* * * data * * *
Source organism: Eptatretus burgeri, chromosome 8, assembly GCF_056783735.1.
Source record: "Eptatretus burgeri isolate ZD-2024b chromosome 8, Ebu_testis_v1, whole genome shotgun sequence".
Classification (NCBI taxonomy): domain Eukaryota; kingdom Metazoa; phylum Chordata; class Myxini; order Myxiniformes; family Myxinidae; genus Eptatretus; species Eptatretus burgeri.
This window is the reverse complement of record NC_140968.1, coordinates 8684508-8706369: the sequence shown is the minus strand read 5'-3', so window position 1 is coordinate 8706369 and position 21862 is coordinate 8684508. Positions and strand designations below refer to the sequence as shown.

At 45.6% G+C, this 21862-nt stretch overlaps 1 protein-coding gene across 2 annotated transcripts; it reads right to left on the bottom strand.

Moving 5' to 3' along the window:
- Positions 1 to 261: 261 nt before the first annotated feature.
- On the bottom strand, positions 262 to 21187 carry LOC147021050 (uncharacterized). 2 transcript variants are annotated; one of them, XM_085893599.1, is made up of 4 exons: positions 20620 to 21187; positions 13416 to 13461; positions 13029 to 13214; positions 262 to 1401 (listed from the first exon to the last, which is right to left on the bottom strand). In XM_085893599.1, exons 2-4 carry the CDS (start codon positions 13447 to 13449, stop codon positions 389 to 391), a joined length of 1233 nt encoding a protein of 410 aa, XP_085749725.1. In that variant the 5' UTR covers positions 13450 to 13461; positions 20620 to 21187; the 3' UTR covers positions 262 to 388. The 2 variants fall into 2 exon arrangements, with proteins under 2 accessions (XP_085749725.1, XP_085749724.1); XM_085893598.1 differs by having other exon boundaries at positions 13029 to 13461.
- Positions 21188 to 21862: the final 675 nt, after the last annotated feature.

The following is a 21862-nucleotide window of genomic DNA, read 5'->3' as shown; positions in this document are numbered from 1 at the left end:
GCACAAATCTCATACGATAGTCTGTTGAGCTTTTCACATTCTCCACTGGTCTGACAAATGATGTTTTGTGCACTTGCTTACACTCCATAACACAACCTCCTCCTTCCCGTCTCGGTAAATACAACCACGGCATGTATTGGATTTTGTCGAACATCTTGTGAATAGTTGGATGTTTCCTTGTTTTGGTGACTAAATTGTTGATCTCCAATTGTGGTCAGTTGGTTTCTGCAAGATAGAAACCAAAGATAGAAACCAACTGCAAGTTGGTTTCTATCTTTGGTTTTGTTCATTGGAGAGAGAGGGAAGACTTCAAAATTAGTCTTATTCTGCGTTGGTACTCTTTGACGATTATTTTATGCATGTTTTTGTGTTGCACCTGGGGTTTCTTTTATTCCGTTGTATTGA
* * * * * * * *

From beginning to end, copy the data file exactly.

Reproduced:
Source organism: Eptatretus burgeri, chromosome 8, assembly GCF_056783735.1.
Source record: "Eptatretus burgeri isolate ZD-2024b chromosome 8, Ebu_testis_v1, whole genome shotgun sequence".
Classification (NCBI taxonomy): domain Eukaryota; kingdom Metazoa; phylum Chordata; class Myxini; order Myxiniformes; family Myxinidae; genus Eptatretus; species Eptatretus burgeri.
This window is the reverse complement of record NC_140968.1, coordinates 8684508-8706369: the sequence shown is the minus strand read 5'-3', so window position 1 is coordinate 8706369 and position 21862 is coordinate 8684508. Positions and strand designations below refer to the sequence as shown.

At 45.6% G+C, this 21862-nt stretch overlaps 1 protein-coding gene across 2 annotated transcripts; it reads right to left on the bottom strand.

Moving 5' to 3' along the window:
- Positions 1 to 261: 261 nt before the first annotated feature.
- On the bottom strand, positions 262 to 21187 carry LOC147021050 (uncharacterized). 2 transcript variants are annotated; one of them, XM_085893599.1, is made up of 4 exons: positions 20620 to 21187; positions 13416 to 13461; positions 13029 to 13214; positions 262 to 1401 (listed from the first exon to the last, which is right to left on the bottom strand). In XM_085893599.1, exons 2-4 carry the CDS (start codon positions 13447 to 13449, stop codon positions 389 to 391), a joined length of 1233 nt encoding a protein of 410 aa, XP_085749725.1. In that variant the 5' UTR covers positions 13450 to 13461; positions 20620 to 21187; the 3' UTR covers positions 262 to 388. The 2 variants fall into 2 exon arrangements, with proteins under 2 accessions (XP_085749725.1, XP_085749724.1); XM_085893598.1 differs by having other exon boundaries at positions 13029 to 13461.
- Positions 21188 to 21862: the final 675 nt, after the last annotated feature.

The following is a 21862-nucleotide window of genomic DNA, read 5'->3' as shown; positions in this document are numbered from 1 at the left end:
GCACAAATCTCATACGATAGTCTGTTGAGCTTTTCACATTCTCCACTGGTCTGACAAATGATGTTTTGTGCACTTGCTTACACTCCATAACACAACCTCCTCCTTCCCGTCTCGGTAAATACAACCACGGCATGTATTGGATTTTGTCGAACATCTTGTGAATAGTTGGATGTTTCCTTGTTTTGGTGACTAAATTGTTGATCTCCAATTGTGGTCAGTTGGTTTCTGCAAGATAGAAACCAAAGATAGAAACCAACTGCAAGTTGGTTTCTATCTTTGGTTTTGTTCATTGGAGAGAGAGGGAAGACTTCAAAATTAGTCTTATTCTGCGTTGGTACTCTTTGACGATTATTTTATGCATGTTTTTGTGTTGCACCTGGGGTTTCTTTTATTCCGTTGTATTGA